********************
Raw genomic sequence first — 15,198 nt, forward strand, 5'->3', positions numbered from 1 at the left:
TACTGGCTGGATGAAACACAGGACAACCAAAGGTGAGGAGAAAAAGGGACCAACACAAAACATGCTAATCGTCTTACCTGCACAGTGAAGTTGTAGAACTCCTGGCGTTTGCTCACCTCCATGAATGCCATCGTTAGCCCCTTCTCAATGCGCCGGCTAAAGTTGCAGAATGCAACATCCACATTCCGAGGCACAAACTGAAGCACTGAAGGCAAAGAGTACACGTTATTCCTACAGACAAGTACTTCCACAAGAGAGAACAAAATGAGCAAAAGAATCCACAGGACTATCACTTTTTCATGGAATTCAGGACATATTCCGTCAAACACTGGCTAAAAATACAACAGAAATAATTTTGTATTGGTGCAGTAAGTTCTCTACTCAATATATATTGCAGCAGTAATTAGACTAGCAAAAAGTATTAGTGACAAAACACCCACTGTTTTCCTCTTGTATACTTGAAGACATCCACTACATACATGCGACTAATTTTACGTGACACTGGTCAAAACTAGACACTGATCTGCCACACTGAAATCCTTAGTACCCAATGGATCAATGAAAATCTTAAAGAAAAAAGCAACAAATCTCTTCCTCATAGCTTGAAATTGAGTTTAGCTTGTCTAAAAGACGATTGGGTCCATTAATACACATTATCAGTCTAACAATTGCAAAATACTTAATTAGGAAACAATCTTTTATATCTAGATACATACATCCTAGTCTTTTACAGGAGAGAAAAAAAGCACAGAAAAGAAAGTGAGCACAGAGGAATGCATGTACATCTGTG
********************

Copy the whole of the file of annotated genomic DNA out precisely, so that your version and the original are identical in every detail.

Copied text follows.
Raw genomic sequence first — 15,198 nt, forward strand, 5'->3', positions numbered from 1 at the left:
TACTGGCTGGATGAAACACAGGACAACCAAAGGTGAGGAGAAAAAGGGACCAACACAAAACATGCTAATCGTCTTACCTGCACAGTGAAGTTGTAGAACTCCTGGCGTTTGCTCACCTCCATGAATGCCATCGTTAGCCCCTTCTCAATGCGCCGGCTAAAGTTGCAGAATGCAACATCCACATTCCGAGGCACAAACTGAAGCACTGAAGGCAAAGAGTACACGTTATTCCTACAGACAAGTACTTCCACAAGAGAGAACAAAATGAGCAAAAGAATCCACAGGACTATCACTTTTTCATGGAATTCAGGACATATTCCGTCAAACACTGGCTAAAAATACAACAGAAATAATTTTGTATTGGTGCAGTAAGTTCTCTACTCAATATATATTGCAGCAGTAATTAGACTAGCAAAAAGTATTAGTGACAAAACACCCACTGTTTTCCTCTTGTATACTTGAAGACATCCACTACATACATGCGACTAATTTTACGTGACACTGGTCAAAACTAGACACTGATCTGCCACACTGAAATCCTTAGTACCCAATGGATCAATGAAAATCTTAAAGAAAAAAGCAACAAATCTCTTCCTCATAGCTTGAAATTGAGTTTAGCTTGTCTAAAAGACGATTGGGTCCATTAATACACATTATCAGTCTAACAATTGCAAAATACTTAATTAGGAAACAATCTTTTATATCTAGATACATACATCCTAGTCTTTTACAGGAGAGAAAAAAAGCACAGAAAAGAAAGTGAGCACAGAGGAATGCATGTACATCTGTG